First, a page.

The scoreboard has changed to a montage of Bonds’ milestone home runs, this time accompanied by the TV announcers’ calls. Meanwhile, a mild breeze has begun blowing from the west.
6:15 pm: As the visiting Padres finish batting practice an hour before gametime, the scoreboard begins a silent tribute to Bonds, listing his various records beginning with the home runs and extending to things like doubles and slugging percentage. Shadows fall over the outfield and local sports anchors do their last stand-ups from the warning track in front of the dugout.
This game is crucial to the Padres, whose lead in the Wild Card was saved by the Giants’ bullpen collapsing last night in the 9th inning. For the Giants, on the other hand, it means little — except to individual players like Matt Cain, who hoped to finally put some games in the win column.
In seasons past, much was made that the team had played very few “meaningless” games — that is, they were in a race either for the division or the wild card until the last weekend of the season. But having been eliminated from contention weeks ago, and after the excitement over Bonds’ home run chase and the All Star Game had died down, the last few weeks have been largely about the young call-ups proving themselves. That’s why it was surprising to see the aging Ryan Klesko play almost every game at 1st base. He didn’t contribute much with his bat, so why didn’t they use the opportunity to train Dan Ortmeier, who wants to convert from the outfield?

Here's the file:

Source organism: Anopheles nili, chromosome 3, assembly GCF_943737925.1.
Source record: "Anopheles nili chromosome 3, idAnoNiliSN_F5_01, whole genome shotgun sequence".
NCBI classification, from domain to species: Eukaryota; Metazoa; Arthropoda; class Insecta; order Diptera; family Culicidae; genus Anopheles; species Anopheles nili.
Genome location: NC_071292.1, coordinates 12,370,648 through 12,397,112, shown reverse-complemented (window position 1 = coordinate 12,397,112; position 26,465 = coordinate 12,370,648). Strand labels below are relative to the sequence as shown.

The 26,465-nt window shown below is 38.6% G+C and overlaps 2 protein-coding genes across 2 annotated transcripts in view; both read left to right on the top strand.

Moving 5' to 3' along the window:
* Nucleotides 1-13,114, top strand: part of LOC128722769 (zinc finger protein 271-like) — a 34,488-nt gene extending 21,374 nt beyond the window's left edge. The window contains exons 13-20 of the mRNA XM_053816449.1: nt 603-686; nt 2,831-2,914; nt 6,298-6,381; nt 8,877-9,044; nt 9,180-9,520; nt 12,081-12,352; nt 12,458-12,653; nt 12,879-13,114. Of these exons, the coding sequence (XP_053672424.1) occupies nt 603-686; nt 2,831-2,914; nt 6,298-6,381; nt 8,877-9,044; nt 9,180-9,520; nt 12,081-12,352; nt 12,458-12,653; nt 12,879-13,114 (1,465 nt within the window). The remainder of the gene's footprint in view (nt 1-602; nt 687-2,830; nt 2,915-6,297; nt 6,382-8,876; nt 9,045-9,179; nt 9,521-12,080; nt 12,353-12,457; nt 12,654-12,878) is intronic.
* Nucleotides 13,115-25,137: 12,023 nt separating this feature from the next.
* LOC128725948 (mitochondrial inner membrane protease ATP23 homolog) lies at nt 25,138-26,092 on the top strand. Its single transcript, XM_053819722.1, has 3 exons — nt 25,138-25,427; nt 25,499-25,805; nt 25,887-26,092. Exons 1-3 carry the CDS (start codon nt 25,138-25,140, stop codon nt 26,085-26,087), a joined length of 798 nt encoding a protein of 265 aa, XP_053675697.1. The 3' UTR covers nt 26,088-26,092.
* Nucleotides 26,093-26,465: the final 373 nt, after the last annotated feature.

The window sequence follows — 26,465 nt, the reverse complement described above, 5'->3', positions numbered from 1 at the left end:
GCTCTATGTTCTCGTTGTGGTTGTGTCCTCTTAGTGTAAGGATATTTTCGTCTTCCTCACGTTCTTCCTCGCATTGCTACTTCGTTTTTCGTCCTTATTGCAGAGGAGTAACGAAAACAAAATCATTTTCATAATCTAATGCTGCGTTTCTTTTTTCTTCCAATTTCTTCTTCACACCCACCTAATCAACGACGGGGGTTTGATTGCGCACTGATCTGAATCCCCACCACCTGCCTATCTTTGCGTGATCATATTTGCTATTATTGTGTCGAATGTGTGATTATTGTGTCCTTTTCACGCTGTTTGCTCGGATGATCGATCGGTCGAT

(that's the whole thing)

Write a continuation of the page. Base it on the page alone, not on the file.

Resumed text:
5:30 pm: The afternoon was unusually warm as fans gathered outside AT&T Park for the Giants’ last home game of the season, featuring the last appearance of Barry Bonds in the home vanilla cream-colored uniform. About 500 fans were in line outside the main gate of the stadium before the gates opened two hours before game time. Most were wearing Giants gear, including some home-made t-shirt tributes to the team and their superstar slugger.
But by the time the gates opened, Bonds had long finished batting practice; reserve players were still taking hacks as most of the team lolled in the outfield. A large media contingent crowded in front of the Giants’ dugout along the third base line. I recognized former player and Fox Sports Net announcer F.P. Santangelo, along with sports broadcasters from all the local stations.
As this is Bonds’ final home game, it’s the fans’ last chance to say goodbye to him — a chance they didn’t get last night as Bonds changed out of his uniform early. On KNBR, the Giants’ flagship radio station, his disappearing act was roundly denounced as classless, and some commentators were predicting he might even take a single at-bat tonight and then vanish. We’ll see.